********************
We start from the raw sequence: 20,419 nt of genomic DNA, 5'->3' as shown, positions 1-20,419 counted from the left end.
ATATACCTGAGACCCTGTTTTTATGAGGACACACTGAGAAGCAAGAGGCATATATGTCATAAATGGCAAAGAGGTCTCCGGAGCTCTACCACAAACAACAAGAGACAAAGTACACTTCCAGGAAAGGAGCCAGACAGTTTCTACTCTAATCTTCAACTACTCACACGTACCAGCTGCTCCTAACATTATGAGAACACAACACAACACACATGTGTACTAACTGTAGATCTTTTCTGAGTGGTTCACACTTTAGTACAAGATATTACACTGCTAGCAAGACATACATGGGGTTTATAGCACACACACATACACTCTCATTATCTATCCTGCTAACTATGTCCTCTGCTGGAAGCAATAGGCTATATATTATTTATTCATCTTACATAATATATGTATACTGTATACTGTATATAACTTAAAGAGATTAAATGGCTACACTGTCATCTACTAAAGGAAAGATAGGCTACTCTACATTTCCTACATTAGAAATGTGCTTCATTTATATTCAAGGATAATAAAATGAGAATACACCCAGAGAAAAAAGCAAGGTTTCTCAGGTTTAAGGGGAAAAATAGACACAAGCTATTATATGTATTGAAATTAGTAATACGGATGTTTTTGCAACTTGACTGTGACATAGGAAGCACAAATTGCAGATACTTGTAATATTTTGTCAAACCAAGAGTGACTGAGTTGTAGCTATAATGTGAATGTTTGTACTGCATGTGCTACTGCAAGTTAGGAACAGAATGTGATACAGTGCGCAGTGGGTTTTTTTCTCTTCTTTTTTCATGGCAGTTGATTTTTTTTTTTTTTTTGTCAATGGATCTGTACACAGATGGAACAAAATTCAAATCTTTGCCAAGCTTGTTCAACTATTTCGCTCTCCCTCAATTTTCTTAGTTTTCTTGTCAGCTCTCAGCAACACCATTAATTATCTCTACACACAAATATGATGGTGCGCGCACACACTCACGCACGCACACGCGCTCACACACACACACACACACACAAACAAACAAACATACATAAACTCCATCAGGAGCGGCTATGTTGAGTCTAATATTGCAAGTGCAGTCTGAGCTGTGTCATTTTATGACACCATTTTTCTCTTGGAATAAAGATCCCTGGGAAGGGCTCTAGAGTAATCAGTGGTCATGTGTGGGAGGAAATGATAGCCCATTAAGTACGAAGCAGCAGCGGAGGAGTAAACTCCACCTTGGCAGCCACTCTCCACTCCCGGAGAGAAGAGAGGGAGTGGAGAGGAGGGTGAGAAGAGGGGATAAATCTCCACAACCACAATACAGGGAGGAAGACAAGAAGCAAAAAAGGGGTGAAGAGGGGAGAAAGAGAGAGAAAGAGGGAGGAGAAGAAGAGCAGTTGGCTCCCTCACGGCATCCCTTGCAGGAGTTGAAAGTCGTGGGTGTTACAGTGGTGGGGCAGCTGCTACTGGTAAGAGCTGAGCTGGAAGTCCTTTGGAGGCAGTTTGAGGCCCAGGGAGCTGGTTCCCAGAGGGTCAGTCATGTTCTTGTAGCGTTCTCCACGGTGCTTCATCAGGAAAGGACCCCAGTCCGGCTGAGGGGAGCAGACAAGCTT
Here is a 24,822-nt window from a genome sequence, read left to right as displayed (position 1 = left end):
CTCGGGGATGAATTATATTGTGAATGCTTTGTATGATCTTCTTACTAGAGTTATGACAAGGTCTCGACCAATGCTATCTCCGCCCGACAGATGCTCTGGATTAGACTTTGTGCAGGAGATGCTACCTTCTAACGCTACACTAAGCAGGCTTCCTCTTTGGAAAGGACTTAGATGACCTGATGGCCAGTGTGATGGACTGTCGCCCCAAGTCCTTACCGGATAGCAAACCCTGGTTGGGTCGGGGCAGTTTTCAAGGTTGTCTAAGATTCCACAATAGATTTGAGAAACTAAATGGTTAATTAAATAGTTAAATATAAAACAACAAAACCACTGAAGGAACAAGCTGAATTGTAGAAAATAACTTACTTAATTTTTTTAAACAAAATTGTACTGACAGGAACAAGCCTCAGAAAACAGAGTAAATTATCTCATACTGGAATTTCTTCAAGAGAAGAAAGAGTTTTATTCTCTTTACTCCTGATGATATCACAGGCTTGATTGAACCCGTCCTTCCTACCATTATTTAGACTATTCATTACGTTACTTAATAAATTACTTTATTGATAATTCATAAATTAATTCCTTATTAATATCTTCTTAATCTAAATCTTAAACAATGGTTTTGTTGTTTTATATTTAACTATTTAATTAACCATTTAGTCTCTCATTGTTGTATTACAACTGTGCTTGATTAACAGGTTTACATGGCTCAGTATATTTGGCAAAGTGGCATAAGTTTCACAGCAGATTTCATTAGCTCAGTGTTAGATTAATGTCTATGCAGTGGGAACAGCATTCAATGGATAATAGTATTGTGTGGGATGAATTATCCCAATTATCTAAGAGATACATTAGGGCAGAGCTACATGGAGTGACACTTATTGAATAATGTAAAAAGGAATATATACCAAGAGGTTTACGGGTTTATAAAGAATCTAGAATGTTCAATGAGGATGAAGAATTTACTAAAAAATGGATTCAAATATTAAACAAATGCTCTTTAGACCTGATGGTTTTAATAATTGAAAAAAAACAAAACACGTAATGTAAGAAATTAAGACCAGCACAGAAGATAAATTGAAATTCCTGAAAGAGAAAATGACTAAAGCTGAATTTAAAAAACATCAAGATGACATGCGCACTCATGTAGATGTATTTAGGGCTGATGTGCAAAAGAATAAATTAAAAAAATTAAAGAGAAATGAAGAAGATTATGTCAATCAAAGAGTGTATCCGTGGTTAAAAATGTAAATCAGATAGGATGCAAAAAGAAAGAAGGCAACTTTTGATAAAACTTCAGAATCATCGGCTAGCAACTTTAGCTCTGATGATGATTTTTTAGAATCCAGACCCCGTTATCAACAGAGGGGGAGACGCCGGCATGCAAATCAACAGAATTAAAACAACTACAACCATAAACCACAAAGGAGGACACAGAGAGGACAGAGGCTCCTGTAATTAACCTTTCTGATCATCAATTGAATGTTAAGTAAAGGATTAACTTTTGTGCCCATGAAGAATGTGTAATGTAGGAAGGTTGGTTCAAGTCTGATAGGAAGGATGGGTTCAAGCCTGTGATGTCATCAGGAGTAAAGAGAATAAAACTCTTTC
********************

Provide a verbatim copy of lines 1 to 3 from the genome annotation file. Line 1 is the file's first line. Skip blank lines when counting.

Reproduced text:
We start from the raw sequence: 20,419 nt of genomic DNA, 5'->3' as shown, positions 1-20,419 counted from the left end.
ATATACCTGAGACCCTGTTTTTATGAGGACACACTGAGAAGCAAGAGGCATATATGTCATAAATGGCAAAGAGGTCTCCGGAGCTCTACCACAAACAACAAGAGACAAAGTACACTTCCAGGAAAGGAGCCAGACAGTTTCTACTCTAATCTTCAACTACTCACACGTACCAGCTGCTCCTAACATTATGAGAACACAACACAACACACATGTGTACTAACTGTAGATCTTTTCTGAGTGGTTCACACTTTAGTACAAGATATTACACTGCTAGCAAGACATACATGGGGTTTATAGCACACACACATACACTCTCATTATCTATCCTGCTAACTATGTCCTCTGCTGGAAGCAATAGGCTATATATTATTTATTCATCTTACATAATATATGTATACTGTATACTGTATATAACTTAAAGAGATTAAATGGCTACACTGTCATCTACTAAAGGAAAGATAGGCTACTCTACATTTCCTACATTAGAAATGTGCTTCATTTATATTCAAGGATAATAAAATGAGAATACACCCAGAGAAAAAAGCAAGGTTTCTCAGGTTTAAGGGGAAAAATAGACACAAGCTATTATATGTATTGAAATTAGTAATACGGATGTTTTTGCAACTTGACTGTGACATAGGAAGCACAAATTGCAGATACTTGTAATATTTTGTCAAACCAAGAGTGACTGAGTTGTAGCTATAATGTGAATGTTTGTACTGCATGTGCTACTGCAAGTTAGGAACAGAATGTGATACAGTGCGCAGTGGGTTTTTTTCTCTTCTTTTTTCATGGCAGTTGATTTTTTTTTTTTTTTTGTCAATGGATCTGTACACAGATGGAACAAAATTCAAATCTTTGCCAAGCTTGTTCAACTATTTCGCTCTCCCTCAATTTTCTTAGTTTTCTTGTCAGCTCTCAGCAACACCATTAATTATCTCTACACACAAATATGATGGTGCGCGCACACACTCACGCACGCACACGCGCTCACACACACACACACACACACAAACAAACAAACATACATAAACTCCATCAGGAGCGGCTATGTTGAGTCTAATATTGCAAGTGCAGTCTGAGCTGTGTCATTTTATGACACCATTTTTCTCTTGGAATAAAGATCCCTGGGAAGGGCTCTAGAGTAATCAGTGGTCATGTGTGGGAGGAAATGATAGCCCATTAAGTACGAAGCAGCAGCGGAGGAGTAAACTCCACCTTGGCAGCCACTCTCCACTCCCGGAGAGAAGAGAGGGAGTGGAGAGGAGGGTGAGAAGAGGGGATAAATCTCCACAACCACAATACAGGGAGGAAGACAAGAAGCAAAAAAGGGGTGAAGAGGGGAGAAAGAGAGAGAAAGAGGGAGGAGAAGAAGAGCAGTTGGCTCCCTCACGGCATCCCTTGCAGGAGTTGAAAGTCGTGGGTGTTACAGTGGTGGGGCAGCTGCTACTGGTAAGAGCTGAGCTGGAAGTCCTTTGGAGGCAGTTTGAGGCCCAGGGAGCTGGTTCCCAGAGGGTCAGTCATGTTCTTGTAGCGTTCTCCACGGTGCTTCATCAGGAAAGGACCCCAGTCCGGCTGAGGGGAGCAGACAAGCTT
Here is a 24,822-nt window from a genome sequence, read left to right as displayed (position 1 = left end):